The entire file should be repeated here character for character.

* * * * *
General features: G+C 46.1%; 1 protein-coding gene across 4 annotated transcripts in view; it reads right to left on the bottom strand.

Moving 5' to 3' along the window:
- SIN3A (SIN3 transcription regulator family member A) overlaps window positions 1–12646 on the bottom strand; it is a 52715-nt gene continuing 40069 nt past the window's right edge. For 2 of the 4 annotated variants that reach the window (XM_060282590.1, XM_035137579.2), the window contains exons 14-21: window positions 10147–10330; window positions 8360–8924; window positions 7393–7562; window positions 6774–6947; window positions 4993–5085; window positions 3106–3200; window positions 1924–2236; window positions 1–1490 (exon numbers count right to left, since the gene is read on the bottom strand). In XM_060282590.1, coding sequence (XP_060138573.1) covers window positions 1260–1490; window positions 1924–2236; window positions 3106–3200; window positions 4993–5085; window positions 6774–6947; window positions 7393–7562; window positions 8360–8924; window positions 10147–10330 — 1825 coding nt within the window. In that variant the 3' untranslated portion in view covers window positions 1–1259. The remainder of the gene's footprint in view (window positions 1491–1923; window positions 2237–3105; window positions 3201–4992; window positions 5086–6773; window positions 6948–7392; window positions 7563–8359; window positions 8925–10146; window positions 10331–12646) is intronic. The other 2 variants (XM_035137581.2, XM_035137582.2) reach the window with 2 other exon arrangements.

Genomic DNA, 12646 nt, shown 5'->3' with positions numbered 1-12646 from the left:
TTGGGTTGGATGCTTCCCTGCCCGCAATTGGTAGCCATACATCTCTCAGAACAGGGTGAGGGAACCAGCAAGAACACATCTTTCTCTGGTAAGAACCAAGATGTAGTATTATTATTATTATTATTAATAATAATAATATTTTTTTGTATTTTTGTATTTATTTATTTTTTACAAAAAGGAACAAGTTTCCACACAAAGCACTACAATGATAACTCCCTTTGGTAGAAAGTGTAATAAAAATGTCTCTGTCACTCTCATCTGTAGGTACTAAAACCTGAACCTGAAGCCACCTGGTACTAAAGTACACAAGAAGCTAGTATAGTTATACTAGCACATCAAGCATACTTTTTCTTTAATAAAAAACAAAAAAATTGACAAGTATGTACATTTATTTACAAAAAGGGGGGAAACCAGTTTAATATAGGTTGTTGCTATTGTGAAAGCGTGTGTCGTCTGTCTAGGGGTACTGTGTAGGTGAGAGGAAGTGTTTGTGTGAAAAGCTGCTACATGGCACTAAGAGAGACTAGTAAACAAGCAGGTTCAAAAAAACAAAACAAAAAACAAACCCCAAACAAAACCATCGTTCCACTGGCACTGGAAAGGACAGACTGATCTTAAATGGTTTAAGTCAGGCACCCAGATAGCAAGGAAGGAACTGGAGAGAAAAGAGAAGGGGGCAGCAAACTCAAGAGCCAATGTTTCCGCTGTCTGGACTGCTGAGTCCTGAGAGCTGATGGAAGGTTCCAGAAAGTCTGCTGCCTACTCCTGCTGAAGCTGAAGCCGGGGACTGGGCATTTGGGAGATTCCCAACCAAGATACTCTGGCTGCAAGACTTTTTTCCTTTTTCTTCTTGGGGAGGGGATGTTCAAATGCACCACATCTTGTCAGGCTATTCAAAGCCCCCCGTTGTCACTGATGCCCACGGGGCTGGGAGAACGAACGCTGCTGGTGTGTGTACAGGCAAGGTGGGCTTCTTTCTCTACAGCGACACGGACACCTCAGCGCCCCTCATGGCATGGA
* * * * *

General features: G+C 46.1%; 1 protein-coding gene across 4 annotated transcripts in view; it reads right to left on the bottom strand.

Moving 5' to 3' along the window:
- SIN3A (SIN3 transcription regulator family member A) overlaps window positions 1–12646 on the bottom strand; it is a 52715-nt gene continuing 40069 nt past the window's right edge. For 2 of the 4 annotated variants that reach the window (XM_060282590.1, XM_035137579.2), the window contains exons 14-21: window positions 10147–10330; window positions 8360–8924; window positions 7393–7562; window positions 6774–6947; window positions 4993–5085; window positions 3106–3200; window positions 1924–2236; window positions 1–1490 (exon numbers count right to left, since the gene is read on the bottom strand). In XM_060282590.1, coding sequence (XP_060138573.1) covers window positions 1260–1490; window positions 1924–2236; window positions 3106–3200; window positions 4993–5085; window positions 6774–6947; window positions 7393–7562; window positions 8360–8924; window positions 10147–10330 — 1825 coding nt within the window. In that variant the 3' untranslated portion in view covers window positions 1–1259. The remainder of the gene's footprint in view (window positions 1491–1923; window positions 2237–3105; window positions 3201–4992; window positions 5086–6773; window positions 6948–7392; window positions 7563–8359; window positions 8925–10146; window positions 10331–12646) is intronic. The other 2 variants (XM_035137581.2, XM_035137582.2) reach the window with 2 other exon arrangements.

Genomic DNA, 12646 nt, shown 5'->3' with positions numbered 1-12646 from the left:
TTGGGTTGGATGCTTCCCTGCCCGCAATTGGTAGCCATACATCTCTCAGAACAGGGTGAGGGAACCAGCAAGAACACATCTTTCTCTGGTAAGAACCAAGATGTAGTATTATTATTATTATTATTAATAATAATAATATTTTTTTGTATTTTTGTATTTATTTATTTTTTACAAAAAGGAACAAGTTTCCACACAAAGCACTACAATGATAACTCCCTTTGGTAGAAAGTGTAATAAAAATGTCTCTGTCACTCTCATCTGTAGGTACTAAAACCTGAACCTGAAGCCACCTGGTACTAAAGTACACAAGAAGCTAGTATAGTTATACTAGCACATCAAGCATACTTTTTCTTTAATAAAAAACAAAAAAATTGACAAGTATGTACATTTATTTACAAAAAGGGGGGAAACCAGTTTAATATAGGTTGTTGCTATTGTGAAAGCGTGTGTCGTCTGTCTAGGGGTACTGTGTAGGTGAGAGGAAGTGTTTGTGTGAAAAGCTGCTACATGGCACTAAGAGAGACTAGTAAACAAGCAGGTTCAAAAAAACAAAACAAAAAACAAACCCCAAACAAAACCATCGTTCCACTGGCACTGGAAAGGACAGACTGATCTTAAATGGTTTAAGTCAGGCACCCAGATAGCAAGGAAGGAACTGGAGAGAAAAGAGAAGGGGGCAGCAAACTCAAGAGCCAATGTTTCCGCTGTCTGGACTGCTGAGTCCTGAGAGCTGATGGAAGGTTCCAGAAAGTCTGCTGCCTACTCCTGCTGAAGCTGAAGCCGGGGACTGGGCATTTGGGAGATTCCCAACCAAGATACTCTGGCTGCAAGACTTTTTTCCTTTTTCTTCTTGGGGAGGGGATGTTCAAATGCACCACATCTTGTCAGGCTATTCAAAGCCCCCCGTTGTCACTGATGCCCACGGGGCTGGGAGAACGAACGCTGCTGGTGTGTGTACAGGCAAGGTGGGCTTCTTTCTCTACAGCGACACGGACACCTCAGCGCCCCTCATGGCATGGA